Seeing LaTeX source of any equation

You can see the LaTeX source of any equation on Codeforces by right-clicking it and selecting 'Show math as > TeX Commands'. Try it on the equation above! Note that it will not work on older equations, which are rendered as images. More info here.

Finding the name of a symbol

If you don't know the name of a symbol in LaTeX try using https://detexify.kirelabs.org/classify.html, where you can draw it and it will tell you the name! Isn't it cool?

3. Codeforces specific features

Codeforces has some special features to link its entities (users, submissions, problems, etc.). To use them, use the dropdown with the Codeforces icon  in the bar above the editor.

4. Other useful resources

5. BONUS: Typing $ in your posts

If you want to type $ symbol without activating the math mode, you should use HTML escape codes and type &#x24; in your post. This will display as a dollar sign.

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By k-dx, history, 6 weeks ago, In English

Above the blogpost editor I see such information:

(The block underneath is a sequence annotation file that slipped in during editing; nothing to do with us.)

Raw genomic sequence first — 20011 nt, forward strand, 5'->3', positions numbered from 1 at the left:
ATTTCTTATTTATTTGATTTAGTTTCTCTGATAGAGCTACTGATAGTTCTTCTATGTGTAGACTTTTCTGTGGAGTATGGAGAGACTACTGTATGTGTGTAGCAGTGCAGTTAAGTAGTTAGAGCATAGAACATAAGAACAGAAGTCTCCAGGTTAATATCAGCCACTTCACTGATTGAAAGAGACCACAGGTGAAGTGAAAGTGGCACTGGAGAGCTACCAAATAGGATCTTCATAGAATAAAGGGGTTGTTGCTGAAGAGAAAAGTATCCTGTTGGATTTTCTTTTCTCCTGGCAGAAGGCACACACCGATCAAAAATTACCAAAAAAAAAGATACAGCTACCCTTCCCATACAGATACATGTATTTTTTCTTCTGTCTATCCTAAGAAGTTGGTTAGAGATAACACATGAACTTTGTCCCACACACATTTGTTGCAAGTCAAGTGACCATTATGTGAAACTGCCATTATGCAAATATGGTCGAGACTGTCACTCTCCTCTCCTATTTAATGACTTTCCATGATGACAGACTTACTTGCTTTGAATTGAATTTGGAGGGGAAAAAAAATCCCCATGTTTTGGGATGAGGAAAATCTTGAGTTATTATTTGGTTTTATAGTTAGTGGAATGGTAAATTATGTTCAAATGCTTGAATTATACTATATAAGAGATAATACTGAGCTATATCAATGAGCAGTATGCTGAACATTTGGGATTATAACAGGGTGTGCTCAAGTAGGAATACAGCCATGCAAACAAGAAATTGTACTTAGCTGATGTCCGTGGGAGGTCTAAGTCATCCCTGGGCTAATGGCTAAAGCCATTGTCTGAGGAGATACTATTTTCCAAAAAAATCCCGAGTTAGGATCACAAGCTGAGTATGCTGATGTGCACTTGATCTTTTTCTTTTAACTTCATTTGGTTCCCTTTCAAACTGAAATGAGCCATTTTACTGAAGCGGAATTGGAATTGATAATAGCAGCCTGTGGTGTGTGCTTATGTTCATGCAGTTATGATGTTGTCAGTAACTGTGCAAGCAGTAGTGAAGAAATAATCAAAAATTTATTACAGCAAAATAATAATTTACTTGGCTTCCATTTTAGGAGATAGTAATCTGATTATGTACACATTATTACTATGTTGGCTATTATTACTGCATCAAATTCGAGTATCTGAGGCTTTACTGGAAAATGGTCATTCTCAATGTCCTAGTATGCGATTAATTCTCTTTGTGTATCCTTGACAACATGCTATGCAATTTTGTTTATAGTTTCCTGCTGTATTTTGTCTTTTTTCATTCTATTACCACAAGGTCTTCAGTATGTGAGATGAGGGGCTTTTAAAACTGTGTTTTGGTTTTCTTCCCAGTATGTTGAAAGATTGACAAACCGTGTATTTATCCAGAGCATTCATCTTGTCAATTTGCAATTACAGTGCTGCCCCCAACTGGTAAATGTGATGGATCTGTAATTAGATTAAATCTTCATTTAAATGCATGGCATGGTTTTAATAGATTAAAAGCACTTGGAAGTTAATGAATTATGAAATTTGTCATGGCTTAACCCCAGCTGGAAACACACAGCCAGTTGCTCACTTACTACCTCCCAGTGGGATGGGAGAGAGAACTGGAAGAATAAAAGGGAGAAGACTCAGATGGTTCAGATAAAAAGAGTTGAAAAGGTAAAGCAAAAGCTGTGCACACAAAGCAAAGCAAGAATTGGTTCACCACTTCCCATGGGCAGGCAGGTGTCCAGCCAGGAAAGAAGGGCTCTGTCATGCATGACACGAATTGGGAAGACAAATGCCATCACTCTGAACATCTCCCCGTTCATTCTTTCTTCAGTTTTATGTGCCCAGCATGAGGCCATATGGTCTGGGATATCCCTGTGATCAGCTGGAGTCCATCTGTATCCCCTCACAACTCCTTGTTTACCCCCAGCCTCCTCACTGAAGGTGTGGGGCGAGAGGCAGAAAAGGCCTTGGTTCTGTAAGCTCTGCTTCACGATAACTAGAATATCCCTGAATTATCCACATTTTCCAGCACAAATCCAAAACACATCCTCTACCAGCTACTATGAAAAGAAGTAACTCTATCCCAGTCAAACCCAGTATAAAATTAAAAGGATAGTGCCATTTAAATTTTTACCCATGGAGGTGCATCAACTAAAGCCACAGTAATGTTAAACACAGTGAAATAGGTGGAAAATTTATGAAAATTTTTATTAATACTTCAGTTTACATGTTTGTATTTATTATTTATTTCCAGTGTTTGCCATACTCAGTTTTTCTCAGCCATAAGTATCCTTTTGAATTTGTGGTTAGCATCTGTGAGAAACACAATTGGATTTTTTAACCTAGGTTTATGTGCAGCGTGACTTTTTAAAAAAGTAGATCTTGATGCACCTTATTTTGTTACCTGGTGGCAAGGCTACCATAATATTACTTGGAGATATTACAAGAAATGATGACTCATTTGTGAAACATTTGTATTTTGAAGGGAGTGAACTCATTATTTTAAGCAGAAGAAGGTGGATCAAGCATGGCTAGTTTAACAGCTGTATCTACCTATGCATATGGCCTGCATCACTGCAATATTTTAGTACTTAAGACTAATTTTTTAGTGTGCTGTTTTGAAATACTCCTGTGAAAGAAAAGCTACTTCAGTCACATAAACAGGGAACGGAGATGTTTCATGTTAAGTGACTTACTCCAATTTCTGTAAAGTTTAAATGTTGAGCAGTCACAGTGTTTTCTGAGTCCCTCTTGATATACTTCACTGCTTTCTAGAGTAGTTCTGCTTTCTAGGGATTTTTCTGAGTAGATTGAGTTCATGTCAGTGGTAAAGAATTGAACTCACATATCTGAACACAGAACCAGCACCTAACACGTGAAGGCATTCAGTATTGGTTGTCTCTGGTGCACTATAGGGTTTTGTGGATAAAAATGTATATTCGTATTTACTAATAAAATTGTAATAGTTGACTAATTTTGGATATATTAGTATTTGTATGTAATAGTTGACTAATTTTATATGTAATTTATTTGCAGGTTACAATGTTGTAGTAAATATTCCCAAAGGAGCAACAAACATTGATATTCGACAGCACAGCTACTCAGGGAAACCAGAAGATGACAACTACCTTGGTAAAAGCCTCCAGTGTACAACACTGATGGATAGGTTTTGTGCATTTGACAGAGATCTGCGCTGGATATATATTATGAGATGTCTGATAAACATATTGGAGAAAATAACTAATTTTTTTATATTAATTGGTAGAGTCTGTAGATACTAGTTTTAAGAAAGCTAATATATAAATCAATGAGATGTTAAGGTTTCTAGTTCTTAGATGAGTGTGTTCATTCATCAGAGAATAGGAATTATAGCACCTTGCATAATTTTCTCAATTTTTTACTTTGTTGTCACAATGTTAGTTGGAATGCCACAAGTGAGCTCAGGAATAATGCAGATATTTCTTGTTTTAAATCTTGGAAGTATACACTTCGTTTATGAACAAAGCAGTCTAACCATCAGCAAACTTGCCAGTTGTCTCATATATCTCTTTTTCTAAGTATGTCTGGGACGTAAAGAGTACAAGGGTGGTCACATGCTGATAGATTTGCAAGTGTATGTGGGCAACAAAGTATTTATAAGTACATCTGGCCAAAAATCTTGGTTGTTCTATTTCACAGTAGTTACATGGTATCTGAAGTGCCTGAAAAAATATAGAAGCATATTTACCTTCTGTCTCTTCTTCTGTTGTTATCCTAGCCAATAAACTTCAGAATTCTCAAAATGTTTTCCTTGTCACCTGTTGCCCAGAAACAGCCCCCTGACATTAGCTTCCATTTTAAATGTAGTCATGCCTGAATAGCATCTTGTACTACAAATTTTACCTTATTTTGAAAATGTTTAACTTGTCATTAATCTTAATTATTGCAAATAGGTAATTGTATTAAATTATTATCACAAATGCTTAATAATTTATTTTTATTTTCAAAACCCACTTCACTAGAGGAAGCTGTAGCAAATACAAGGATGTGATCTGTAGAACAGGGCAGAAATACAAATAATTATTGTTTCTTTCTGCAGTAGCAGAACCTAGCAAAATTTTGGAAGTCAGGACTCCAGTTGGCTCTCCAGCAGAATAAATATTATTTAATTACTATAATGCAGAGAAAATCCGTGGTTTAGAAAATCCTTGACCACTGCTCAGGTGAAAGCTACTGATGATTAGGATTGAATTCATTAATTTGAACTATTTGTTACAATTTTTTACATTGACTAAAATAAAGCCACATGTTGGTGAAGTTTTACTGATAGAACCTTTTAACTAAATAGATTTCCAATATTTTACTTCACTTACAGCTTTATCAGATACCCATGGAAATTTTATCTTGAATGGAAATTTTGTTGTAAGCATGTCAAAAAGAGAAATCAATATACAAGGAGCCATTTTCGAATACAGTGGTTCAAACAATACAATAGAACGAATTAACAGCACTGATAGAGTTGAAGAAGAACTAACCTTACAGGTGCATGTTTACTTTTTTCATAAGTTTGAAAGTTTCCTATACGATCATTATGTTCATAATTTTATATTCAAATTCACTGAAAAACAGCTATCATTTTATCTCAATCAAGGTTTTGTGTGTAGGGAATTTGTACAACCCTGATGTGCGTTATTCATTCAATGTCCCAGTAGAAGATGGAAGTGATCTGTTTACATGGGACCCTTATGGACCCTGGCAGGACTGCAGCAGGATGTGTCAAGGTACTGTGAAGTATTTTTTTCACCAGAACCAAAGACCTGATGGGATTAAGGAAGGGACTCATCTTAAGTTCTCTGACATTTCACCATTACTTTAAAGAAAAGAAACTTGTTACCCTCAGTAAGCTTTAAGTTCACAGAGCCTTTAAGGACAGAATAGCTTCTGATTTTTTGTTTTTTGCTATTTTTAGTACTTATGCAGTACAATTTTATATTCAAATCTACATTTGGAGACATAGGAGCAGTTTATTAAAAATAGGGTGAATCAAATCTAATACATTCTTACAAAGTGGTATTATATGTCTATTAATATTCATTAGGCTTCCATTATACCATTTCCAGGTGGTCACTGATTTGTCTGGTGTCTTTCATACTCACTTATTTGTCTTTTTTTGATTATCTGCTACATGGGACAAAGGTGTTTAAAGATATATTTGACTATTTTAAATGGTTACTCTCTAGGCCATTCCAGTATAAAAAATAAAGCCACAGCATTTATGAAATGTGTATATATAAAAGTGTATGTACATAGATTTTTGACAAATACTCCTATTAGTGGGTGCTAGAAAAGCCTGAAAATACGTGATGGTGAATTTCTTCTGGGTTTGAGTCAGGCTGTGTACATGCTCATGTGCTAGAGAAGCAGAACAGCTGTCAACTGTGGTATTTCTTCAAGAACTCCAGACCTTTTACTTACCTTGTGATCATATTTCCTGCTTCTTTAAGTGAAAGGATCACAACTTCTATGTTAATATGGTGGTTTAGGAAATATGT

Use

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By k-dx, history, 7 weeks ago, In English

Hockey Stick Identity — easy explanation

In this post I explain what Hockey Stick Identity (also reffered to as parallel summing) is, visualize it and present an intuitive 'proof'.

What is Hockey Stick Identity?

For whole numbers $$$n$$$ and $$$r$$$ $$$(n \geq r),$$$

$$$ \displaystyle \sum\limits_{k=r}^{n} \binom{k}{r} = \binom{n+1}{r+1} . $$$

Let's visualize this on the Pascal triangle for $$$n = 6, r = 2$$$. We know that elements on the triangle are results of the binomial coefficient. For example $$$ \binom{6}{2} = 15 $$$ is in $$$\color{blue}{\text{row}}$$$ $$$6$$$, $$$\color{orange}{\text{column}}$$$ $$$2$$$.

Do you see it? It resembles a hockey stick! Hence the name.

$$$ \begin{align}

\color{green}{ \sum\limits_{k=2}^{6} \binom{k}{2} } &= \color{red}{ \binom{6+1}{2+1} } \\ \color{green}{ \binom{2}{2} + \binom{3}{2} + \binom{4}{2} + \binom{5}{2} + \binom{6}{2} } &= \color{red}{ \binom{7}{3} } \\ \color{green}{ 1 + 3 + 6 + 10 + 15 } &= \color{red}{ 35 } \end{align} $$$